On one hand, hockey has always been part of the national public broadcaster's nation-building mandate: only hockey, it was said, could unite the diverse, bilingual, people of Two Solitudes. On the other hand, isn't it a bit ridiculous to think that a game predominantly played by white, male millionaires can still gloss the Canadian national question in the twenty-first century? Can Roch Carrier's Hockey Sweater still bear the weight of ethnic and cultural pressures which no longer stretch from Bobby Orr to Maurice Richard, but from Nunavut to Sri Lanka?
Since the emergence of the first national private broadcaster, CTV, the CBC has had to balance its nation-building project with a perceived need to compete for market share. As its monopoly on televised sport eroded (some argue CTV would never have survived if it hadn't won the right to broadcast CFL games in the 1970s), CBC, particularly its television arm, contorted itself more and more so it could keep one hand in the respectable, intelligent corduroy pocket of its heritage and the other in the blustering, red-faced fanny pack of cable sport spectacle. Or in other words, they hired Ron McLean and Don Cherry.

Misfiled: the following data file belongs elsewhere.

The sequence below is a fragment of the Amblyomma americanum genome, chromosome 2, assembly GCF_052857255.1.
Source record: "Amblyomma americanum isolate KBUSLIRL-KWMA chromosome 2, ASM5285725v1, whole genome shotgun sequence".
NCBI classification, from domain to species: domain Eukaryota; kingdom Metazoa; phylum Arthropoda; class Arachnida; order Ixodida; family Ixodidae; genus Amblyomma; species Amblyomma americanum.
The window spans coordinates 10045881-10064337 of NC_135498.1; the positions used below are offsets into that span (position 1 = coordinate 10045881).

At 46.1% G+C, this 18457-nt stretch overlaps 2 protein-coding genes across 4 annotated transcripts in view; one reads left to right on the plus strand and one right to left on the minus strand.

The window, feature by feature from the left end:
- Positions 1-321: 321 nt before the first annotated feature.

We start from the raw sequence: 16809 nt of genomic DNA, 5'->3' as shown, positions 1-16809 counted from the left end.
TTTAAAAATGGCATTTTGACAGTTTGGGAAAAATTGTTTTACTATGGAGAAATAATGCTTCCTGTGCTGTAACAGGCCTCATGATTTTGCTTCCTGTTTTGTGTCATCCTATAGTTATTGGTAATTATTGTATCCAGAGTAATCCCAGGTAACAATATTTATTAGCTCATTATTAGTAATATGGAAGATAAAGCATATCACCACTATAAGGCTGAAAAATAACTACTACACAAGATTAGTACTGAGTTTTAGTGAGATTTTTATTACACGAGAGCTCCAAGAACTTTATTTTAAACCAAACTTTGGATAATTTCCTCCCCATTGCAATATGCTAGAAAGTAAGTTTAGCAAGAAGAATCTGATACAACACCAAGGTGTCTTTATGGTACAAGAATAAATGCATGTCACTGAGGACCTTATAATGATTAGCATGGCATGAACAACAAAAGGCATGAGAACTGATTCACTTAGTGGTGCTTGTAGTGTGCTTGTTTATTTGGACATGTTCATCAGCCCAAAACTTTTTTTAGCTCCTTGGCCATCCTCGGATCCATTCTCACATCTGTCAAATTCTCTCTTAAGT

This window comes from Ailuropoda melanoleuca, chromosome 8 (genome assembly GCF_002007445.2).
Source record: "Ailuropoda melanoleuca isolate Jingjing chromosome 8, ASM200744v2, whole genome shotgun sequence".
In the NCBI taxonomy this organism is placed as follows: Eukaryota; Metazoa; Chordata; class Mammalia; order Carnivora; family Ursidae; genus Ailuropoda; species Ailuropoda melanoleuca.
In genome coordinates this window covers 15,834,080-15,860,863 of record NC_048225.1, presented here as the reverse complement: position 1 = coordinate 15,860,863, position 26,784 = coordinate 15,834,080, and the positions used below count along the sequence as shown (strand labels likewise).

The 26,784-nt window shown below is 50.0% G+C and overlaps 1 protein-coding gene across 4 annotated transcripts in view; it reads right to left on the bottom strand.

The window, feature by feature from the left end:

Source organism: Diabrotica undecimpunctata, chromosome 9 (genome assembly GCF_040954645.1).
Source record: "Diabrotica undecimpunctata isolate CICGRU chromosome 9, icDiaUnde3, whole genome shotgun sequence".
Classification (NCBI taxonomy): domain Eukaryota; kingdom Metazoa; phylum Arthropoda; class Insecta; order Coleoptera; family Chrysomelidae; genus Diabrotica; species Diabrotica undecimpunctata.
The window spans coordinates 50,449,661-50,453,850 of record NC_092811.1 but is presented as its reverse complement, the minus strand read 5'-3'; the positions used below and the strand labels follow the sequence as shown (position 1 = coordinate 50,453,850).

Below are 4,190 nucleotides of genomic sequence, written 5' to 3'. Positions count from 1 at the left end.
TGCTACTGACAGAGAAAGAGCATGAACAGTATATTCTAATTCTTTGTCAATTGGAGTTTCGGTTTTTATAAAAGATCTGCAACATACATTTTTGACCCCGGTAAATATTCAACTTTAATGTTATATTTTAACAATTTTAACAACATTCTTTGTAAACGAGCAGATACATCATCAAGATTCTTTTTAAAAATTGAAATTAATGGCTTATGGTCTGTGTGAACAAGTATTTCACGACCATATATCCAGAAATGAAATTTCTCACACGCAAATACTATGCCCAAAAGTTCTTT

For supporters of public broadcasting, it can be hard not to look at this deal as the CBC reaping what they've sown. For the better part of the last decade, Don Cherry's HNIC has become an advertisement for the Canadian Armed Forces and the government's foreign, imperialist adventures. Under the auspices of hockey commentary, Cherry has been given a platform to vent his xenophobic, pro-violence and sexist rants without consequence, and the more unhinged he became, the more CBC decided they needed him. His offences number far too many to catalogue here, but you could do worse than start here, here or here.
And of course, who could be prouder than the CBC when Cherry showed up in Toronto wearing a pink suit to give the inauguration address for the then-new mayor Rob Ford, in happier times. "I say he’s going to be the greatest mayor this city has ever seen,” Cherry said. "you can put that in your pipe you left-wing kooks.” Hello Canada and hockey fans in the United States and Newfoundland. The voice of the CBC.